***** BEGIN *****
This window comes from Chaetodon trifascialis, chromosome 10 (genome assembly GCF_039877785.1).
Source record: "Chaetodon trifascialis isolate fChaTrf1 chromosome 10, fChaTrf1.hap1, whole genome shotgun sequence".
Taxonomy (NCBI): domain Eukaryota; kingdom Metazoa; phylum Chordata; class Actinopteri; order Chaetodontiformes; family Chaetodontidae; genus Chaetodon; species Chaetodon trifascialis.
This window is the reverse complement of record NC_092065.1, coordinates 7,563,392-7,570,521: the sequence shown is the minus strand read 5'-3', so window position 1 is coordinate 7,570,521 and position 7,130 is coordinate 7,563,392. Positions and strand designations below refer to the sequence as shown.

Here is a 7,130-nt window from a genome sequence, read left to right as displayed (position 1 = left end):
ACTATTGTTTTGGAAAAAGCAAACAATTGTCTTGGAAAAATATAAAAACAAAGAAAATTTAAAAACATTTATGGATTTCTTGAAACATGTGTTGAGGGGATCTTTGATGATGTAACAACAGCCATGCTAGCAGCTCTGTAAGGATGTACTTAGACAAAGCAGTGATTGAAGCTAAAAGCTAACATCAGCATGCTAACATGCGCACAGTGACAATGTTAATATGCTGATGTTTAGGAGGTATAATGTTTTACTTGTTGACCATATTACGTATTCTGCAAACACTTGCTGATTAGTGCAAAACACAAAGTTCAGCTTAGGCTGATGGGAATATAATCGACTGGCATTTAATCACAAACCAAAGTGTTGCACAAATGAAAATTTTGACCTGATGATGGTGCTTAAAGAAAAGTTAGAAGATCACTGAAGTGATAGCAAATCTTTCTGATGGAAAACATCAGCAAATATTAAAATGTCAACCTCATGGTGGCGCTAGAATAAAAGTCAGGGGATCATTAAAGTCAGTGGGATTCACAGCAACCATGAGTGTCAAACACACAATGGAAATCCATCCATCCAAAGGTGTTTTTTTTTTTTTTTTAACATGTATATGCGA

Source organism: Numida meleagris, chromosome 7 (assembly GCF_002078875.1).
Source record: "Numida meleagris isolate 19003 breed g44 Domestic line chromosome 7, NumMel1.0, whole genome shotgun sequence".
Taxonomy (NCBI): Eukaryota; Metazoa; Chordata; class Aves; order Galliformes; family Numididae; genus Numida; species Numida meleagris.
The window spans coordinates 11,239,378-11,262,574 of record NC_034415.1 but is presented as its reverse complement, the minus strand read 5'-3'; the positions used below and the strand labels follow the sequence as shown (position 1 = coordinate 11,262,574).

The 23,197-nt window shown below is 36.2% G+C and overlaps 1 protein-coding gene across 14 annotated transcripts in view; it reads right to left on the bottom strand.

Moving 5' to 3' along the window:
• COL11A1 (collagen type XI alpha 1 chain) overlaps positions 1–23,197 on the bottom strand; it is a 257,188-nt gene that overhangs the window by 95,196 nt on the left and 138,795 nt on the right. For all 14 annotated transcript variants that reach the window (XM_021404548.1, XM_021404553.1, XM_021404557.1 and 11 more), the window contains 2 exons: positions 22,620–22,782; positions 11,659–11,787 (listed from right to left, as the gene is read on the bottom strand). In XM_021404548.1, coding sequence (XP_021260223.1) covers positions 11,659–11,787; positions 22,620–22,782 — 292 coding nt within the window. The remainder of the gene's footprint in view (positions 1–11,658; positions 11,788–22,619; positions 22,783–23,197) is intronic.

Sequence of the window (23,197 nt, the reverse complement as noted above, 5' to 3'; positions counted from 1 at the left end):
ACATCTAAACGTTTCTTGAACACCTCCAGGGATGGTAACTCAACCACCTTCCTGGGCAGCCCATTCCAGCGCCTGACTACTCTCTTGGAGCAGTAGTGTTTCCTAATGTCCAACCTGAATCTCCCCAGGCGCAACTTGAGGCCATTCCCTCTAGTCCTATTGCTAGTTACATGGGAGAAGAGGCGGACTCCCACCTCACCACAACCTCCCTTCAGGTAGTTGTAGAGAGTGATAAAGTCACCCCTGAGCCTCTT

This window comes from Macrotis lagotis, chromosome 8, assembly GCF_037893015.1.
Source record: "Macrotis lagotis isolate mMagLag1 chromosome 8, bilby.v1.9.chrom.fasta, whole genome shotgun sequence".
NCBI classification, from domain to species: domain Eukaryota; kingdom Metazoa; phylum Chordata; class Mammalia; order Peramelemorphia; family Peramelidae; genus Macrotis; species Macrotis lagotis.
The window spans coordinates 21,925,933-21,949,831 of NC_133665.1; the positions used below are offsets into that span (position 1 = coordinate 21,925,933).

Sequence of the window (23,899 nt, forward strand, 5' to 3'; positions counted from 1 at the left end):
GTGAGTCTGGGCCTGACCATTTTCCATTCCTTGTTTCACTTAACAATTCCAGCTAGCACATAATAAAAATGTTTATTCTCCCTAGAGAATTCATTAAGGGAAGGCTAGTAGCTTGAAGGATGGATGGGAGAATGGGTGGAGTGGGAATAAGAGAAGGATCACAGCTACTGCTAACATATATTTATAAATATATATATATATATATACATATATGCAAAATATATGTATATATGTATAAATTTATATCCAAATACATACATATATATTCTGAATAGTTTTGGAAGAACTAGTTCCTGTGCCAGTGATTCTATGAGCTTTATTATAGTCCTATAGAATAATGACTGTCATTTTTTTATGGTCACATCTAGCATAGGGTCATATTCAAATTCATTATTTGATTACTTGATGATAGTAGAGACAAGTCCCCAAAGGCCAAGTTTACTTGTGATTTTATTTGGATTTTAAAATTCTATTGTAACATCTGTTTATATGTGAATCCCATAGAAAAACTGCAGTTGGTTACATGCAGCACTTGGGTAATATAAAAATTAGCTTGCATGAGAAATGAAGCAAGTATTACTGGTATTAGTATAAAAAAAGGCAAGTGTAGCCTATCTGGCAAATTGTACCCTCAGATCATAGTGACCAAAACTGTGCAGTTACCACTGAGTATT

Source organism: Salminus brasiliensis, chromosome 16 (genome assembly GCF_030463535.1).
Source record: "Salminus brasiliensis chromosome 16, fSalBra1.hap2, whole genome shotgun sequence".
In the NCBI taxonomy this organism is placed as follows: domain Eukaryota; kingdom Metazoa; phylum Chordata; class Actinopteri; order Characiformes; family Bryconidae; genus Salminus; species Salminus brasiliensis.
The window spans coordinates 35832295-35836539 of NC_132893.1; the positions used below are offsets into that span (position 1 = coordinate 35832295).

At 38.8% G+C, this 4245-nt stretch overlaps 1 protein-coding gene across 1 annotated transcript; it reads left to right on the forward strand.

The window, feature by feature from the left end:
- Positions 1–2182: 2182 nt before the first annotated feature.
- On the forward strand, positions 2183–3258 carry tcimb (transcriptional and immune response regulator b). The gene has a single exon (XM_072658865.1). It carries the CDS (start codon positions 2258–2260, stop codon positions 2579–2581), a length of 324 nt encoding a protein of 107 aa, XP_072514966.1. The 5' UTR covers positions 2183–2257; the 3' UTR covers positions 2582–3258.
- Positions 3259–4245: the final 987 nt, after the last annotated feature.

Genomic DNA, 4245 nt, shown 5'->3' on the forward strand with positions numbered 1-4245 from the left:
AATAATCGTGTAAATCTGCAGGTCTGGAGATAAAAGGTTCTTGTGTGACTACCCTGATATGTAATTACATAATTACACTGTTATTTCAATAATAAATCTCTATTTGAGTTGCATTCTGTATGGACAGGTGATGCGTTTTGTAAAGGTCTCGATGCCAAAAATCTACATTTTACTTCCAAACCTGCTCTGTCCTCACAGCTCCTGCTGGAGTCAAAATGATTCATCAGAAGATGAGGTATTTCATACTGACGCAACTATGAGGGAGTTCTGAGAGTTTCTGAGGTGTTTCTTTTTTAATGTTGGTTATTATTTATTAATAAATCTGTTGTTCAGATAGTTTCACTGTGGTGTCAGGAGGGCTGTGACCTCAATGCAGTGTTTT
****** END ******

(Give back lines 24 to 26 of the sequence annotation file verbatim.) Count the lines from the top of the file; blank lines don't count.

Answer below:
In the NCBI taxonomy this organism is placed as follows: domain Eukaryota; kingdom Metazoa; phylum Chordata; class Actinopteri; order Characiformes; family Bryconidae; genus Salminus; species Salminus brasiliensis.
The window spans coordinates 35832295-35836539 of NC_132893.1; the positions used below are offsets into that span (position 1 = coordinate 35832295).

At 38.8% G+C, this 4245-nt stretch overlaps 1 protein-coding gene across 1 annotated transcript; it reads left to right on the forward strand.